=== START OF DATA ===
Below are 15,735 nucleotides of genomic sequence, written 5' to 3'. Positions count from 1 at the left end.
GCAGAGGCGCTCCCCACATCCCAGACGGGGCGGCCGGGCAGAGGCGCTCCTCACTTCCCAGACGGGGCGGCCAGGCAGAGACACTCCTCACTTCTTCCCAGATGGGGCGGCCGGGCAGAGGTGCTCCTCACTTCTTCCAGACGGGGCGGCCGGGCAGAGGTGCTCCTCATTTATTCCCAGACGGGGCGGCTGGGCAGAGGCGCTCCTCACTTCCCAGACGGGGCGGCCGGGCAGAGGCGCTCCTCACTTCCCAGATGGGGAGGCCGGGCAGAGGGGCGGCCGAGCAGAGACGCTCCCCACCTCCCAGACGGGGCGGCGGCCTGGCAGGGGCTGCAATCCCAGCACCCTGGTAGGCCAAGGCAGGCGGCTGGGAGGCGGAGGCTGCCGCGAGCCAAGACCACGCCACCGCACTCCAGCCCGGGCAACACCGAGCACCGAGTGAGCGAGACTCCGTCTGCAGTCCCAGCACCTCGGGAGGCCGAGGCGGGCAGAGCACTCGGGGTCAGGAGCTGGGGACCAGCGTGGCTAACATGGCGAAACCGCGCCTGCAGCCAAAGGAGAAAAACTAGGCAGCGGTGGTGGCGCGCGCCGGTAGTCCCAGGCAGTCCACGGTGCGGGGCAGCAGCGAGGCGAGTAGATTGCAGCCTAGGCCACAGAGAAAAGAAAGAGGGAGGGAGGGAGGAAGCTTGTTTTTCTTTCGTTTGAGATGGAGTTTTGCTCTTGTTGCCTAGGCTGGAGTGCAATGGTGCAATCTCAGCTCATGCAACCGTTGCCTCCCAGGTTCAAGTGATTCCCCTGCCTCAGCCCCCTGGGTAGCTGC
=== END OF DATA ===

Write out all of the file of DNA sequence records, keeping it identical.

Below are 15,735 nucleotides of genomic sequence, written 5' to 3'. Positions count from 1 at the left end.
GCAGAGGCGCTCCCCACATCCCAGACGGGGCGGCCGGGCAGAGGCGCTCCTCACTTCCCAGACGGGGCGGCCAGGCAGAGACACTCCTCACTTCTTCCCAGATGGGGCGGCCGGGCAGAGGTGCTCCTCACTTCTTCCAGACGGGGCGGCCGGGCAGAGGTGCTCCTCATTTATTCCCAGACGGGGCGGCTGGGCAGAGGCGCTCCTCACTTCCCAGACGGGGCGGCCGGGCAGAGGCGCTCCTCACTTCCCAGATGGGGAGGCCGGGCAGAGGGGCGGCCGAGCAGAGACGCTCCCCACCTCCCAGACGGGGCGGCGGCCTGGCAGGGGCTGCAATCCCAGCACCCTGGTAGGCCAAGGCAGGCGGCTGGGAGGCGGAGGCTGCCGCGAGCCAAGACCACGCCACCGCACTCCAGCCCGGGCAACACCGAGCACCGAGTGAGCGAGACTCCGTCTGCAGTCCCAGCACCTCGGGAGGCCGAGGCGGGCAGAGCACTCGGGGTCAGGAGCTGGGGACCAGCGTGGCTAACATGGCGAAACCGCGCCTGCAGCCAAAGGAGAAAAACTAGGCAGCGGTGGTGGCGCGCGCCGGTAGTCCCAGGCAGTCCACGGTGCGGGGCAGCAGCGAGGCGAGTAGATTGCAGCCTAGGCCACAGAGAAAAGAAAGAGGGAGGGAGGGAGGAAGCTTGTTTTTCTTTCGTTTGAGATGGAGTTTTGCTCTTGTTGCCTAGGCTGGAGTGCAATGGTGCAATCTCAGCTCATGCAACCGTTGCCTCCCAGGTTCAAGTGATTCCCCTGCCTCAGCCCCCTGGGTAGCTGC